Marines

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A support branch of the Natural Resources of Environment Affairs located in the Combat Center is tasked with conducting environmental inspections of all activities aboard the Combat Center. Recycling, water separation, hazardous material storage and wash racks are some of the issues and activities within the Combat Center that the NREA support branch requires compliance and recognition from, from all service members, government employees and families aboard the instillation.

Photo by Pfc. Michael S. Cifuentes

Keeping the Combat Center clean: NREA enforces;environmental maintenance

7 Oct 2005 | Pfc. Michael S. Cifuentes

The Combat Center’s Natural Resources of Environmental Affairs support branch is tasked with one of the most important jobs in the community. The branch is responsible for keeping the Combat Center’s environment in good condition, which includes the upkeep of the installation’s water, air and ground, so all base personnel are living in a high-quality environment.Moreover, NREA personnel are tasked with overseeing all environmental compliance issues, ensuring all units aboard the Combat Center are in compliance with environmental regulations.“We do this through the commanding general’s environmental inspection program,” said Scott Kerr, head of the base’s NREA compliance support branch.The commanding general’s environmental inspection program is an inventory of all environmental practices that exist at each location of the base. It identifies who is involved in these practices, such as recycling, water separation, hazardous material storage and wash racks, from the unit’s supervisor to worker level.The support branch developed environmental standard operating procedures to cover the environmental practice types. The NREA inspector general conducts technical assist visits three times a year where he validates the installation’s activities and practices.“Inspections require documentation or a checklist,” said Kerr. “We go through all the installation’s units and see that they are being trained for awareness in recycling, keeping the water clean and keeping hazardous materials and substances out of the environment’s natural circulation.”Once a year, the support branch conducts a formal inspection with the commanding general.All inspection results are kept on file for the inspectors general’s program at Headquarters Marine Corps, Quantico, Va.As of this past year, the Environmental Management System program is now required by the Department of Defense. Headquarters Marine Corps established a series of policy letters implementing the EMS system here in March 2004.“The EMS program is a continual cycle of planning, implementing, reviewing and improving the processes and actions that an organization undertakes to meet its environmental goals,” said Patrick O. Mills, NREA support branch inspector. “Our EMS program is based on the ‘plan, do, check, act’ model. This stage continues the step-by-step action plan for developing and implementing the commanding general’s environmental inspection program. At this point, we identify problems with the EMS program and act to resolve these issues.”Each active unit in the Combat Center is assigned an environmental coordinator, and they meet every month for a conference with members of the NREA support division here, said Mills. Issues regarding activities and practices that are connected to the Combat Center’s environment are discussed and are forwarded to Headquarters Marine Corps.“EMS can result in both business and environmental benefits,” said Mills “For example, EMS may help you improve environmental performance, enhance compliance, prevent pollution and conserve resources, reduce risks, increase efficiency, reduce installation costs, enhance our image with the public, and improve employee awareness of environmental responsibilities. Developing and implementing EMS may also have some associated costs including staff and employee time, costs for training of base personnel, costs associated with hiring consulting assistances when needed, and costs for analyzing environmental impacts and improvements.”The mission for the Combat Center’s NREA support branch is to conduct environmental inspections of all activities aboard the installation through the newly developed EMS program. The NREA support branch will continue to direct action, set forth responsibilities, and add on references for the Combat Center’s environment. By implementing the EMS program, they will provide policy and information concerning the commanding general’s environmental inspection program.To learn more on how base personnel can play their role in maintaining an excellent environment in which to live call, the base NREA support division at 830-7396.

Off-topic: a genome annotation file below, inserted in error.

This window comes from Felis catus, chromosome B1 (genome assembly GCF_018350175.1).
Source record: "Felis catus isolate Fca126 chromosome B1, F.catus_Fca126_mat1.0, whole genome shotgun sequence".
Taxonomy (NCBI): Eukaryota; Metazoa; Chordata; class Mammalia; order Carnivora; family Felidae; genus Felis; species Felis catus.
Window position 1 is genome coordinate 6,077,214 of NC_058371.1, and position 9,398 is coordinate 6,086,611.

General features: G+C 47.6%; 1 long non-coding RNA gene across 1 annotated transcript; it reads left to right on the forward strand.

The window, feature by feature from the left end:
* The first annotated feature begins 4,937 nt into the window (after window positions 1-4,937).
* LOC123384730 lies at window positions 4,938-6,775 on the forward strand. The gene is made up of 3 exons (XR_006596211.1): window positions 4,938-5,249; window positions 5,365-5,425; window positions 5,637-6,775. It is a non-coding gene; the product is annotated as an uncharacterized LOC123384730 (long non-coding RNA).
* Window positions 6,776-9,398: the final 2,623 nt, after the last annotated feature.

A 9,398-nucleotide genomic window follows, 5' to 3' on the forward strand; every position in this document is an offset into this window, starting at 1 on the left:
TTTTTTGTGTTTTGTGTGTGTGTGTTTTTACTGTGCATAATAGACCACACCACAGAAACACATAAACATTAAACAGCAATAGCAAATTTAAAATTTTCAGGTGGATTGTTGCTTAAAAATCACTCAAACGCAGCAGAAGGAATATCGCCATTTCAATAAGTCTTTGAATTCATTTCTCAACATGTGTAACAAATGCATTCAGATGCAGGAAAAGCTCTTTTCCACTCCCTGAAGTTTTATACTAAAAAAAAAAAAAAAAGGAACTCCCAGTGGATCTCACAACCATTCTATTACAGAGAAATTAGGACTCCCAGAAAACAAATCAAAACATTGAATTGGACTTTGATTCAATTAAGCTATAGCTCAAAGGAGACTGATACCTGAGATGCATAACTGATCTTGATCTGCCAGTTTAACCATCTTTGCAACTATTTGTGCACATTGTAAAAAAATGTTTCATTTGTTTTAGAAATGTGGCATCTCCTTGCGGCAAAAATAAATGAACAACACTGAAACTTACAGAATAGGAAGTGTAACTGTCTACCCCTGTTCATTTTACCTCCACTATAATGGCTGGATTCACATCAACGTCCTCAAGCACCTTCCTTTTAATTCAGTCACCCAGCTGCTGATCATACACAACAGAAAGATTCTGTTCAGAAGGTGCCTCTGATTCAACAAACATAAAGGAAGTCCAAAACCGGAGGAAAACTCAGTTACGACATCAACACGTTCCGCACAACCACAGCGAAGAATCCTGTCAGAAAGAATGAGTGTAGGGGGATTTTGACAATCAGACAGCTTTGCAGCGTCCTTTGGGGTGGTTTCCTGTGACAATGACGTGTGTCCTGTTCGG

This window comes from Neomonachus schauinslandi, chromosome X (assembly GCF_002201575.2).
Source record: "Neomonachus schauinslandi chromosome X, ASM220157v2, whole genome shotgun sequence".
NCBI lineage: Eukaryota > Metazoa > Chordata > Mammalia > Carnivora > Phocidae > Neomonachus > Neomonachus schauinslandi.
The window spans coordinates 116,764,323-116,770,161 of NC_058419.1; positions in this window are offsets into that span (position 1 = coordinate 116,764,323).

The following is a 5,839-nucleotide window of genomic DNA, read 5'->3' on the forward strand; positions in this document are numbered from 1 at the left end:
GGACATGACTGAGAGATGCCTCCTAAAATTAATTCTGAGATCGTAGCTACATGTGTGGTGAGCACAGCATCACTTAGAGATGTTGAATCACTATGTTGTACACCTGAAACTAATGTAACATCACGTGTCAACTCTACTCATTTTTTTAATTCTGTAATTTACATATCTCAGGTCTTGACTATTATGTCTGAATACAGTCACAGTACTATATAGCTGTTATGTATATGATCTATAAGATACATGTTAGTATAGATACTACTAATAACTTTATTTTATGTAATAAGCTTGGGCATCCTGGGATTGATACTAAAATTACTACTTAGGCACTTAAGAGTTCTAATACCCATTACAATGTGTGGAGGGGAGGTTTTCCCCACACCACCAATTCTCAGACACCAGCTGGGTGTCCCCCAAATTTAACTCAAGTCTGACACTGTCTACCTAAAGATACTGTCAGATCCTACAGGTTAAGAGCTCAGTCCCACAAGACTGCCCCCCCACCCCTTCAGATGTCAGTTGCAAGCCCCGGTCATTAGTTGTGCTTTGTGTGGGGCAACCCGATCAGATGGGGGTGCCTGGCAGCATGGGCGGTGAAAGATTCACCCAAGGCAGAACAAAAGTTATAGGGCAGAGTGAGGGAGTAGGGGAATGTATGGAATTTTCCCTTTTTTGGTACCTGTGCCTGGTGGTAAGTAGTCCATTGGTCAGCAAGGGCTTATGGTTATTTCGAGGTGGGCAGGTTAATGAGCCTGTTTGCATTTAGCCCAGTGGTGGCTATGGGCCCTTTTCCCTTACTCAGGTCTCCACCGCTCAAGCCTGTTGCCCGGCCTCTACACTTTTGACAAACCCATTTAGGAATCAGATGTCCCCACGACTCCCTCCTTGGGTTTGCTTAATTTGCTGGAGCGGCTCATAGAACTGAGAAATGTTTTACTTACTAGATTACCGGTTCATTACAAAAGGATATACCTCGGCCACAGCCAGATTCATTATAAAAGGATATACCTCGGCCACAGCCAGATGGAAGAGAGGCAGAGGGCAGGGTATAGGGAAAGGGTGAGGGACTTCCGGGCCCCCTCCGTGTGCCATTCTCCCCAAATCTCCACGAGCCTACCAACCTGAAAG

Headquarters Marine Corps